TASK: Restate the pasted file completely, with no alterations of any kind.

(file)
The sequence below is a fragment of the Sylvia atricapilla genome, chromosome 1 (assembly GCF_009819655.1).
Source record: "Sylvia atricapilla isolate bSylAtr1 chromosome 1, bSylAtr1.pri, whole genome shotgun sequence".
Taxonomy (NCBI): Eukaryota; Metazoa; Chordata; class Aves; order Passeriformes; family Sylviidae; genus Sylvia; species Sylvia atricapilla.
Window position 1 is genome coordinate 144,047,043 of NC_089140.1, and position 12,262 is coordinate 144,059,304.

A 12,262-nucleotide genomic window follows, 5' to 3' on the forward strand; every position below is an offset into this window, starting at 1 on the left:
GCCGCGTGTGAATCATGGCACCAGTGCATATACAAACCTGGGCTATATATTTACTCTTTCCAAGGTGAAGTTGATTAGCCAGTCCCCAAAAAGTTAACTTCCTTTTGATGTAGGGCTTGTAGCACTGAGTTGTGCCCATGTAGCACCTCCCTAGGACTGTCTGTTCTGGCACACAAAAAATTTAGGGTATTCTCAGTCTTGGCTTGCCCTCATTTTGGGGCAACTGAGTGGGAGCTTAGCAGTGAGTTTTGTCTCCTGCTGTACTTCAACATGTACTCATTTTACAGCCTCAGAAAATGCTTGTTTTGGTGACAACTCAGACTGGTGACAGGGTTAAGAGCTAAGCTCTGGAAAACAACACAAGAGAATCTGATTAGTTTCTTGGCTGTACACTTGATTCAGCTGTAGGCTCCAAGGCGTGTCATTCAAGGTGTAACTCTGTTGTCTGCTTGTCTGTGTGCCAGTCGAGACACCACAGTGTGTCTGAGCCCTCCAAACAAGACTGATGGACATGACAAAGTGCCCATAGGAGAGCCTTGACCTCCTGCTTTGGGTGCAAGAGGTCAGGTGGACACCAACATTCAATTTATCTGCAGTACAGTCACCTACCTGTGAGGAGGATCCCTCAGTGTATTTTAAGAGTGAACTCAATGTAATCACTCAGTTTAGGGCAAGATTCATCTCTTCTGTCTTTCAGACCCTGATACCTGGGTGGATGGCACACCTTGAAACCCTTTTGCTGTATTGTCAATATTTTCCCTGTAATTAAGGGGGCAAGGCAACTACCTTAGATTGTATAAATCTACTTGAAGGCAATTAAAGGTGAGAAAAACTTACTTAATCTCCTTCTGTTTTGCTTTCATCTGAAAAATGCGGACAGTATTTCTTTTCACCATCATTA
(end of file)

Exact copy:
The sequence below is a fragment of the Sylvia atricapilla genome, chromosome 1 (assembly GCF_009819655.1).
Source record: "Sylvia atricapilla isolate bSylAtr1 chromosome 1, bSylAtr1.pri, whole genome shotgun sequence".
Taxonomy (NCBI): Eukaryota; Metazoa; Chordata; class Aves; order Passeriformes; family Sylviidae; genus Sylvia; species Sylvia atricapilla.
Window position 1 is genome coordinate 144,047,043 of NC_089140.1, and position 12,262 is coordinate 144,059,304.

A 12,262-nucleotide genomic window follows, 5' to 3' on the forward strand; every position below is an offset into this window, starting at 1 on the left:
GCCGCGTGTGAATCATGGCACCAGTGCATATACAAACCTGGGCTATATATTTACTCTTTCCAAGGTGAAGTTGATTAGCCAGTCCCCAAAAAGTTAACTTCCTTTTGATGTAGGGCTTGTAGCACTGAGTTGTGCCCATGTAGCACCTCCCTAGGACTGTCTGTTCTGGCACACAAAAAATTTAGGGTATTCTCAGTCTTGGCTTGCCCTCATTTTGGGGCAACTGAGTGGGAGCTTAGCAGTGAGTTTTGTCTCCTGCTGTACTTCAACATGTACTCATTTTACAGCCTCAGAAAATGCTTGTTTTGGTGACAACTCAGACTGGTGACAGGGTTAAGAGCTAAGCTCTGGAAAACAACACAAGAGAATCTGATTAGTTTCTTGGCTGTACACTTGATTCAGCTGTAGGCTCCAAGGCGTGTCATTCAAGGTGTAACTCTGTTGTCTGCTTGTCTGTGTGCCAGTCGAGACACCACAGTGTGTCTGAGCCCTCCAAACAAGACTGATGGACATGACAAAGTGCCCATAGGAGAGCCTTGACCTCCTGCTTTGGGTGCAAGAGGTCAGGTGGACACCAACATTCAATTTATCTGCAGTACAGTCACCTACCTGTGAGGAGGATCCCTCAGTGTATTTTAAGAGTGAACTCAATGTAATCACTCAGTTTAGGGCAAGATTCATCTCTTCTGTCTTTCAGACCCTGATACCTGGGTGGATGGCACACCTTGAAACCCTTTTGCTGTATTGTCAATATTTTCCCTGTAATTAAGGGGGCAAGGCAACTACCTTAGATTGTATAAATCTACTTGAAGGCAATTAAAGGTGAGAAAAACTTACTTAATCTCCTTCTGTTTTGCTTTCATCTGAAAAATGCGGACAGTATTTCTTTTCACCATCATTA